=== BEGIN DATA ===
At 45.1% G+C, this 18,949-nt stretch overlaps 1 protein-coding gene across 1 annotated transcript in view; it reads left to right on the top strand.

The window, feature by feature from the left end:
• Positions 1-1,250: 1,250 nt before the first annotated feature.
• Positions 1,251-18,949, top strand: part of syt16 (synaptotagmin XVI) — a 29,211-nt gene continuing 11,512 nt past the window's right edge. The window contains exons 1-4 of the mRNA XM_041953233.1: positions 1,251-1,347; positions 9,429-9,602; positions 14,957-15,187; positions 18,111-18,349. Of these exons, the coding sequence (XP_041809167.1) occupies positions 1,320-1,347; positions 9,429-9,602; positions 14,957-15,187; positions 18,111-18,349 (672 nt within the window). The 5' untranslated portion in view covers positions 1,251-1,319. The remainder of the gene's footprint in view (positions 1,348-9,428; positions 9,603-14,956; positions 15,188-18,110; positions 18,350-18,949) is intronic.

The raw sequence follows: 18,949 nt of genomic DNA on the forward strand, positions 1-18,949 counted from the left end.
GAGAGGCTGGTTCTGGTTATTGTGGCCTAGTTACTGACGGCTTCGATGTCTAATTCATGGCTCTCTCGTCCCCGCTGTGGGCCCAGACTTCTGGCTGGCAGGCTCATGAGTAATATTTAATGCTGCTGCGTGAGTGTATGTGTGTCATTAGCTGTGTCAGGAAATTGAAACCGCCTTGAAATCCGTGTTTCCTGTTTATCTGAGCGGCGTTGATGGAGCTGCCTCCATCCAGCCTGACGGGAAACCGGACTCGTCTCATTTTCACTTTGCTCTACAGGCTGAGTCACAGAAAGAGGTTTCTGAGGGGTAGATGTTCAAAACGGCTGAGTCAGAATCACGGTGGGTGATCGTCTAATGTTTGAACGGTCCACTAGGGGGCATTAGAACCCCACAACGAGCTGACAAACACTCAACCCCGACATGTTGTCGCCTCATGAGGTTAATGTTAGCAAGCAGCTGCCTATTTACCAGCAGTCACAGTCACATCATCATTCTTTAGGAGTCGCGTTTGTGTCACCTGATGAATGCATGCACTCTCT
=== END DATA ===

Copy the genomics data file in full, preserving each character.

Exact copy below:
At 45.1% G+C, this 18,949-nt stretch overlaps 1 protein-coding gene across 1 annotated transcript in view; it reads left to right on the top strand.

The window, feature by feature from the left end:
• Positions 1-1,250: 1,250 nt before the first annotated feature.
• Positions 1,251-18,949, top strand: part of syt16 (synaptotagmin XVI) — a 29,211-nt gene continuing 11,512 nt past the window's right edge. The window contains exons 1-4 of the mRNA XM_041953233.1: positions 1,251-1,347; positions 9,429-9,602; positions 14,957-15,187; positions 18,111-18,349. Of these exons, the coding sequence (XP_041809167.1) occupies positions 1,320-1,347; positions 9,429-9,602; positions 14,957-15,187; positions 18,111-18,349 (672 nt within the window). The 5' untranslated portion in view covers positions 1,251-1,319. The remainder of the gene's footprint in view (positions 1,348-9,428; positions 9,603-14,956; positions 15,188-18,110; positions 18,350-18,949) is intronic.

The raw sequence follows: 18,949 nt of genomic DNA on the forward strand, positions 1-18,949 counted from the left end.
GAGAGGCTGGTTCTGGTTATTGTGGCCTAGTTACTGACGGCTTCGATGTCTAATTCATGGCTCTCTCGTCCCCGCTGTGGGCCCAGACTTCTGGCTGGCAGGCTCATGAGTAATATTTAATGCTGCTGCGTGAGTGTATGTGTGTCATTAGCTGTGTCAGGAAATTGAAACCGCCTTGAAATCCGTGTTTCCTGTTTATCTGAGCGGCGTTGATGGAGCTGCCTCCATCCAGCCTGACGGGAAACCGGACTCGTCTCATTTTCACTTTGCTCTACAGGCTGAGTCACAGAAAGAGGTTTCTGAGGGGTAGATGTTCAAAACGGCTGAGTCAGAATCACGGTGGGTGATCGTCTAATGTTTGAACGGTCCACTAGGGGGCATTAGAACCCCACAACGAGCTGACAAACACTCAACCCCGACATGTTGTCGCCTCATGAGGTTAATGTTAGCAAGCAGCTGCCTATTTACCAGCAGTCACAGTCACATCATCATTCTTTAGGAGTCGCGTTTGTGTCACCTGATGAATGCATGCACTCTCT